As remote work becomes more common, and the optics of being in the office are becoming less important, the value of a formal dress code is changing, too. More and more, employees and job seekers expect autonomy in their work and feel resistant when employers dictate how they should be dressing.
The results of some studies in favor of a formal dress code indicate that a positive relationship exists between employees who dress formally, and the perception they give off as trustworthy and competent. Some studies have shown a connection between dressing formally, and one’s ability to think abstractly. When it comes to career advancement, 80% of managers report that their employee’s clothing choice affects their chances of promotion.
However, other research shows that allowing people to dress how they want actually increases their productivity and ability to do meaningful work. On top of this, 56% of individuals prefer having a relaxed dress code, and 61% of job seekers report having a negative perception of companies that enforce a formal dress code.
While the jury is still out on any definitive research, modern workplaces from startups and small companies all the way up to organizations like JPMorgan continue to adopt casual dress codes. In 2018, The Society for Human Resource Management reported that 50% of companies now allow casual dress code every day.
If you’re carving out your company dress code policy and are deciding which direction to go, consider the following perspectives.
Do you really need a suit to be considered serious?
By removing a formal dress code, you allow your employees to feel comfortable in their own skin while removing the pressure to look and dress a certain way. While dressing for the part is important, “the part” might mean something different to every employee. Just because your vision of a business is a suit and tie, it could just as easily be a T-shirt and jeans for someone else. As the saying at Google goes, “You can still be serious without a suit”.
Having a relaxed dress code does not mean that people will come to work in pajamas. In fact, employees still report that they would trust a well-dressed colleague to get the job done over a colleague who didn’t make the effort. However, 91% of employees reported that “they felt the quality and condition of what they wore was more important than whether it complied with a dress code”.
What we can glean is that people still want to look good, but they prefer to do so on their own terms.
Could your dress code be acting as a barrier?
While some people still prefer to dress up, many feel that worrying about fashion and dress codes can impede their energy and creativity. Ultimately the more restrictions you impose on your employees, the more of their autonomy you take away.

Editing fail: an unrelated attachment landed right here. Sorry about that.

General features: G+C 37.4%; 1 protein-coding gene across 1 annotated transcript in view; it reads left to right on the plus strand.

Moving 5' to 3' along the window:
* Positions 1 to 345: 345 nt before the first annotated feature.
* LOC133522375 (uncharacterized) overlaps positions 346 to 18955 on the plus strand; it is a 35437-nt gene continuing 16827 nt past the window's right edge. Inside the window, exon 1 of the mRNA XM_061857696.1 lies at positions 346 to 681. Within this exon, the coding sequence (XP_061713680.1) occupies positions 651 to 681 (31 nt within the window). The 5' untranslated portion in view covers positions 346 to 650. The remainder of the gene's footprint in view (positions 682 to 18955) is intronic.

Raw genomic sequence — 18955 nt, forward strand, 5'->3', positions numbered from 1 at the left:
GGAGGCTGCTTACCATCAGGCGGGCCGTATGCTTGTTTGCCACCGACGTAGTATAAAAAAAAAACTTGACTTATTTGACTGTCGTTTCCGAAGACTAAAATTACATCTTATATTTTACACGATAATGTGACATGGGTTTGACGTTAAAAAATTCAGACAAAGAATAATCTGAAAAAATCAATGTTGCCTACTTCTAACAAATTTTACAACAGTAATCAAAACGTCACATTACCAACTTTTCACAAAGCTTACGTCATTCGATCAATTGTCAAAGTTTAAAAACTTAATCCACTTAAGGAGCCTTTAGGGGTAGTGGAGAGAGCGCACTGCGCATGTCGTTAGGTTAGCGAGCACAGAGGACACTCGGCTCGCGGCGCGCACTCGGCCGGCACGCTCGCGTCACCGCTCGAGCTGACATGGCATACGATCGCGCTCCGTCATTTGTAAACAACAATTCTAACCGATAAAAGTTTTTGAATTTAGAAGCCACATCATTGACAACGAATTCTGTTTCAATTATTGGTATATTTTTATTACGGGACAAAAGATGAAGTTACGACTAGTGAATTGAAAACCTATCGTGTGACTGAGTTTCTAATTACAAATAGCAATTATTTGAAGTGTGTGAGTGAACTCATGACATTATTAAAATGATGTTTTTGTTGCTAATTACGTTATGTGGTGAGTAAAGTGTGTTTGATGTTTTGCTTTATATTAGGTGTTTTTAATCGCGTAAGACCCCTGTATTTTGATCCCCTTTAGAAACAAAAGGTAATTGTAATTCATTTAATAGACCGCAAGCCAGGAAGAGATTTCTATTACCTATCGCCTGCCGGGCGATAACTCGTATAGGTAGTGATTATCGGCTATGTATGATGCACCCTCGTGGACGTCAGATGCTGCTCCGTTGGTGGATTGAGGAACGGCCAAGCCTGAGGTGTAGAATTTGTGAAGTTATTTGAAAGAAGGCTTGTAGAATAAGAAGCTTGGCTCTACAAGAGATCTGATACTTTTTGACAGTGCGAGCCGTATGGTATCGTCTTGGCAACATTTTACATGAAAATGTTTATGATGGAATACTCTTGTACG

As we mentioned above, job seekers tend to regard a formal dress code in a negative light. When it comes to your own company branding, consider what message your dress code sends to candidates. Some people might interpret a formal dress code as “traditional,” while others could view it as “old school.” Depending on the workforce you’re trying to attract, your dress code could help or hinder you. Knowing your audience and key demographics of new hires is important when considering the message you send to future employees.
Does a one-size-fits-all policy work?
An important aspect to consider is that a one-size-fits-all policy might not work. For example, roles that are not customer-facing may be less inclined to want to dress up while sitting in a cubicle all day. However, for employees who are customer facing, perhaps giving them a casual dress code while in office would be appropriate, while stipulating a more formal attire when meeting with business partners or clients.
Consider what makes sense to you, where your employees will be working, and what they’ll be doing. If you lean more towards the side of flexibility, people will feel the freedom and confidence in whatever they choose to wear.
Whichever way you go, it’s important to clear about what you consider to be inappropriate in the workplace.
48% of employees report feeling unsure about what is deemed appropriate or not, and this can be particularly difficult for women who are often criticized for “showing too much skin.”
As the world becomes more inclusive, we should be focusing our energy on the employee’s skill, development, and experience, and worry less about the rip in their jeans.